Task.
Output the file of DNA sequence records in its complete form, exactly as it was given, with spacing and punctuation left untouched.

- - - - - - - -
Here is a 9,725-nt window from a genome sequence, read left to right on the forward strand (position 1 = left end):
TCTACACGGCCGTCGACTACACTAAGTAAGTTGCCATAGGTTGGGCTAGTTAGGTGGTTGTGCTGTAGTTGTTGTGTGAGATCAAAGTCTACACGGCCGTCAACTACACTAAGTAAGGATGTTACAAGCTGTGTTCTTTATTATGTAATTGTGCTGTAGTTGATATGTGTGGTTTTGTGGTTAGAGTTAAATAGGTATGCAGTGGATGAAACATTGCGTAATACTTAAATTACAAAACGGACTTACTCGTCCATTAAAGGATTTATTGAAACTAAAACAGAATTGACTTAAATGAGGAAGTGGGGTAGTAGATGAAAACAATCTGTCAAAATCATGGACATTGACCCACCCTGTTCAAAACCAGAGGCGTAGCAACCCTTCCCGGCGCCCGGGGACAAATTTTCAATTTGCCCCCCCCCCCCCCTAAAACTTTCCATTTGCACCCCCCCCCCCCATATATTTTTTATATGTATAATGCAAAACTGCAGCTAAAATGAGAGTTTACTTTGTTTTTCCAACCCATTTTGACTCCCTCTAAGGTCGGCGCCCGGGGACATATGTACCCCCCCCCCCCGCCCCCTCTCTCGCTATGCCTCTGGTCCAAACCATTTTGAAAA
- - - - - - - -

Here is a 9,725-nt window from a genome sequence, read left to right on the forward strand (position 1 = left end):
TCTACACGGCCGTCGACTACACTAAGTAAGTTGCCATAGGTTGGGCTAGTTAGGTGGTTGTGCTGTAGTTGTTGTGTGAGATCAAAGTCTACACGGCCGTCAACTACACTAAGTAAGGATGTTACAAGCTGTGTTCTTTATTATGTAATTGTGCTGTAGTTGATATGTGTGGTTTTGTGGTTAGAGTTAAATAGGTATGCAGTGGATGAAACATTGCGTAATACTTAAATTACAAAACGGACTTACTCGTCCATTAAAGGATTTATTGAAACTAAAACAGAATTGACTTAAATGAGGAAGTGGGGTAGTAGATGAAAACAATCTGTCAAAATCATGGACATTGACCCACCCTGTTCAAAACCAGAGGCGTAGCAACCCTTCCCGGCGCCCGGGGACAAATTTTCAATTTGCCCCCCCCCCCCCCTAAAACTTTCCATTTGCACCCCCCCCCCCCATATATTTTTTATATGTATAATGCAAAACTGCAGCTAAAATGAGAGTTTACTTTGTTTTTCCAACCCATTTTGACTCCCTCTAAGGTCGGCGCCCGGGGACATATGTACCCCCCCCCCCCGCCCCCTCTCTCGCTATGCCTCTGGTCCAAACCATTTTGAAAA